Skip To Content
JEWISH. INDEPENDENT. NONPROFIT.
Breaking News

Hasidic Developer Wins Dismissal of Racketeering Suit by New York Town

A federal judge indicated that she will dismiss a federal racketeering lawsuit filed against an Orthodox Jewish developer building a housing development in the upstate New York village of Bloomingburg.

The civil lawsuit by the Town of Mamakating and the Village of Bloomingburg alleged that developer Shalom Lamm engaged in fraud, bribery, racketeering, voter fraud and corruption of public officials in order to create the conditions necessary for the erection of the development, called Chestnut Ridge, which is being marketed to Hasidic Jews.

The housing is being built on agricultural land that had been part of Mamakating but, due to Lamm’s efforts, subsequently was annexed to Bloomingburg and rezoned for residential development. Bloomingburg is located about 80 miles north of New York City.

The lawsuit alleged that Lamm bribed a former mayor, used a frontman to help mislead the village about his intentions for Chestnut Ridge and engaged in racketeering by promoting an enterprise that was corrupt on multiple levels. Lamm denied the accusations and filed a motion to dismiss the civil suit in June.

On Aug. 27, the judge in the case, Katherine Forrest, informed the defendant and the plaintiffs that she intends to grant Lamm’s request for dismissal.

READ: How to build an American shtetl — See: Bloomingburg, N.Y.

Though some of the 396 units planned for Chestnut Ridge have been completed, no one has moved in and construction has been suspended due to the plethora of lawsuits surrounding the site.

Lamm has filed his own lawsuit against Bloomingburg and Mamakating claiming they are obstructing the completion of the development, impeding the opening of a Hasidic school in Bloomingburg, preventing a property in the village from being converted into a mikvah and engaging in a “program of harassment and discriminatory building code enforcement aimed at Jewish residents or prospective residents of Bloomingburg.”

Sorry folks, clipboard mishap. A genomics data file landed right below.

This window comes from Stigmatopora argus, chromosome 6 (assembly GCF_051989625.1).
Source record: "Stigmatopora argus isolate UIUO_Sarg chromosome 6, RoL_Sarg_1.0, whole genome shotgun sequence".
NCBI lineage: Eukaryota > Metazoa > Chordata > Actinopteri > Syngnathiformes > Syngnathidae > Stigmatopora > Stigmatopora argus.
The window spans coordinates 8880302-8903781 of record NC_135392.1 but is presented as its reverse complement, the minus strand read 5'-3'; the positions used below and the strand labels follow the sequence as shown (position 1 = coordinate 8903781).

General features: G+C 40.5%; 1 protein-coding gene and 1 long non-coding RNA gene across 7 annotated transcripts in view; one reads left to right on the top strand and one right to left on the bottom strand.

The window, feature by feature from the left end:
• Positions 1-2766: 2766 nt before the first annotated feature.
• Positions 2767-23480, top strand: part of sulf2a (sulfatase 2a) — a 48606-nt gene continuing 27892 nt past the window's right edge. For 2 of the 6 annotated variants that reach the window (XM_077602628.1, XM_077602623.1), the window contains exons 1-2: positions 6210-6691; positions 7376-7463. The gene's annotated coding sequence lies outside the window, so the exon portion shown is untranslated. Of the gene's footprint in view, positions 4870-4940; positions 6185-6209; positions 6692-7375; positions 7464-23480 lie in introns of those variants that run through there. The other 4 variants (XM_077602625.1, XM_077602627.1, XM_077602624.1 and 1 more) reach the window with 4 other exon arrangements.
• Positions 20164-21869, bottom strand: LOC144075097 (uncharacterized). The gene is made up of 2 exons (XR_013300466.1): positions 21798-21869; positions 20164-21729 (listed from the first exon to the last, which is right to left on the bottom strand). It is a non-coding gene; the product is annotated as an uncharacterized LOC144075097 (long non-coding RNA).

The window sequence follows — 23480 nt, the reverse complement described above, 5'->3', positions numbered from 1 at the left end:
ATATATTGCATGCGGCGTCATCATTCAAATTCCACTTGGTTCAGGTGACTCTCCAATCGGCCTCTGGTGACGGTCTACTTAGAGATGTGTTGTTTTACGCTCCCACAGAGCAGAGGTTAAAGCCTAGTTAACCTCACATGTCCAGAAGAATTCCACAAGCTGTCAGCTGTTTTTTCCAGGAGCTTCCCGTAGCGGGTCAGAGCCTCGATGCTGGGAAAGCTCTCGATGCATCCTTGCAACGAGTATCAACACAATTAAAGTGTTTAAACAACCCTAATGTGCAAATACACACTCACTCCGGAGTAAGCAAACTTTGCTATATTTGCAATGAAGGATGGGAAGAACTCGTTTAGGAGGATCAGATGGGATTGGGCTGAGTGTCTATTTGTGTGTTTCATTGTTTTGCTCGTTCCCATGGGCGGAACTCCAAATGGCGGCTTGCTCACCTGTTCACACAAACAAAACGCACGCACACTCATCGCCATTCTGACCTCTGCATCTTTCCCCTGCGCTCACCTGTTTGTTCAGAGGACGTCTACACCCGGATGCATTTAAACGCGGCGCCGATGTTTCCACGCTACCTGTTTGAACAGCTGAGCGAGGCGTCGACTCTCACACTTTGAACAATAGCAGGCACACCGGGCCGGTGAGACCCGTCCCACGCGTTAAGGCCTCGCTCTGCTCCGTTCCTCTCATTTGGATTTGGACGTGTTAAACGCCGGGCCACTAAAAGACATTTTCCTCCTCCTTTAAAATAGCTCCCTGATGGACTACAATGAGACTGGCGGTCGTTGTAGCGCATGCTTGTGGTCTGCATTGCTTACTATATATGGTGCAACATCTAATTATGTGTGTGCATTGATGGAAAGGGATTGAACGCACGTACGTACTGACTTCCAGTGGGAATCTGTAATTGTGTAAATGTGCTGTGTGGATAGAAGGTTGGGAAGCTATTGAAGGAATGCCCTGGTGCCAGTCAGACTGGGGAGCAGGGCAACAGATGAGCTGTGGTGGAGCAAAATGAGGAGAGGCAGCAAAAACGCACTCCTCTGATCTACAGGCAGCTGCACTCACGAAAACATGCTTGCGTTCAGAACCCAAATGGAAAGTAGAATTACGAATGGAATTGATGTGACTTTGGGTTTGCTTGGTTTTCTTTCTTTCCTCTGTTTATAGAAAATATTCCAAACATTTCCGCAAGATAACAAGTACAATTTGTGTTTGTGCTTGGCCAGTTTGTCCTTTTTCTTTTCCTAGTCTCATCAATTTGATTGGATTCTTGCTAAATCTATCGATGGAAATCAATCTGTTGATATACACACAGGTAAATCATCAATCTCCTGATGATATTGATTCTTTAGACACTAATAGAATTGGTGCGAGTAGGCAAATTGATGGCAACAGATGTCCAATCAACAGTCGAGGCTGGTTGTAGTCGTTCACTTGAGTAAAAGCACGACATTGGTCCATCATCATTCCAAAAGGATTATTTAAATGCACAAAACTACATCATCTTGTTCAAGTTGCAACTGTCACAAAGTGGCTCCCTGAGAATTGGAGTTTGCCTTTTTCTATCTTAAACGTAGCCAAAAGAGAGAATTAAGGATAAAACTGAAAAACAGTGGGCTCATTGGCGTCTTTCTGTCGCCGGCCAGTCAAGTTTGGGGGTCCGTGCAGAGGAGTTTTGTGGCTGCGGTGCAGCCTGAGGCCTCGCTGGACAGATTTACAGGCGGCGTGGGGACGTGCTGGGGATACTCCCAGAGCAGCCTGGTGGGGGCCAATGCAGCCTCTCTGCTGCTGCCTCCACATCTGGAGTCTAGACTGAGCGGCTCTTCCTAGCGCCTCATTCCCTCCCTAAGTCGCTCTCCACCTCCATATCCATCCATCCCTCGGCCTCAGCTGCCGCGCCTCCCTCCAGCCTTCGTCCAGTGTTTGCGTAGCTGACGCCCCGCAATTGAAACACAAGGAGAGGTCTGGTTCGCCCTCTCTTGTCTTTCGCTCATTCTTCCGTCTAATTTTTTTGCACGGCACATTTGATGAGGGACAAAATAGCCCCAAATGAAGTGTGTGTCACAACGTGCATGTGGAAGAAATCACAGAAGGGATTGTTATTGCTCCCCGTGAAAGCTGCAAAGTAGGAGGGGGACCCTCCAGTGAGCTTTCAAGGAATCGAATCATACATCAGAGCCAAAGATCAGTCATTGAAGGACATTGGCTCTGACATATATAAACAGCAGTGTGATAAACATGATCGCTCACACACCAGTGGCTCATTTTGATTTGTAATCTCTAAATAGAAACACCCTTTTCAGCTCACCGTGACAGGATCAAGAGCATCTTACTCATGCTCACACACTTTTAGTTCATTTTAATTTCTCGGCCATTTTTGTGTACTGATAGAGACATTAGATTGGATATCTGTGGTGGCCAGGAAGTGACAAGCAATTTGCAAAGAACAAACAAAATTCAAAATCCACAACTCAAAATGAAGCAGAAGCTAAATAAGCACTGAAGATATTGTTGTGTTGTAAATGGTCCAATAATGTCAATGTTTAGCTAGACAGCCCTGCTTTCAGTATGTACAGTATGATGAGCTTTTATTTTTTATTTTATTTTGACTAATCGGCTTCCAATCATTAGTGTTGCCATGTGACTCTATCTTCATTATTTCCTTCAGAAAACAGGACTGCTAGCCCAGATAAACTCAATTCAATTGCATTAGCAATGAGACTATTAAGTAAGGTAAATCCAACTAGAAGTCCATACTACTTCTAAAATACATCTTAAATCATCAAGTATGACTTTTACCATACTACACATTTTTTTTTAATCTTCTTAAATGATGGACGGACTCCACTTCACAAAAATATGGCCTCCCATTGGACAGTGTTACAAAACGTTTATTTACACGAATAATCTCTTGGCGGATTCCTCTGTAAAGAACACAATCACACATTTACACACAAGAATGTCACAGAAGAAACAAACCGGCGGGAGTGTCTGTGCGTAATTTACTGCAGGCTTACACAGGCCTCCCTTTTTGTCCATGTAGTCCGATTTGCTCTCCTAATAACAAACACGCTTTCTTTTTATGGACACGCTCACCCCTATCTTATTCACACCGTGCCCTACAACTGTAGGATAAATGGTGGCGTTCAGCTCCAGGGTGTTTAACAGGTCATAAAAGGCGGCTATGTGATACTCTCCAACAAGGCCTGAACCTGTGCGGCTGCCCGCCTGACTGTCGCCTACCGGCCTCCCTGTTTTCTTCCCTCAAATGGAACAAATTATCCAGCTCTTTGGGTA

I hope you appreciated this article. Before you go, I’d like to ask you to please support the Forward’s award-winning, nonprofit journalism during this critical time.

Now more than ever, American Jews need independent news they can trust, with reporting driven by truth, not ideology. We serve you, not any ideological agenda.

At a time when other newsrooms are closing or cutting back, the Forward has removed its paywall and invested additional resources to report on the ground from Israel and around the U.S. on the impact of the war, rising antisemitism and the protests on college campuses.

Readers like you make it all possible. Support our work by becoming a Forward Member and connect with our journalism and your community.

Make a gift of any size and become a Forward member today. You’ll support our mission to tell the American Jewish story fully and fairly. 

— Rachel Fishman Feddersen, Publisher and CEO

Join our mission to tell the Jewish story fully and fairly.

Republish This Story

Please read before republishing

We’re happy to make this story available to republish for free, unless it originated with JTA, Haaretz or another publication (as indicated on the article) and as long as you follow our guidelines. You must credit the Forward, retain our pixel and preserve our canonical link in Google search.  See our full guidelines for more information, and this guide for detail about canonical URLs.

To republish, copy the HTML by clicking on the yellow button to the right; it includes our tracking pixel, all paragraph styles and hyperlinks, the author byline and credit to the Forward. It does not include images; to avoid copyright violations, you must add them manually, following our guidelines. Please email us at [email protected], subject line “republish,” with any questions or to let us know what stories you’re picking up.

We don't support Internet Explorer

Please use Chrome, Safari, Firefox, or Edge to view this site.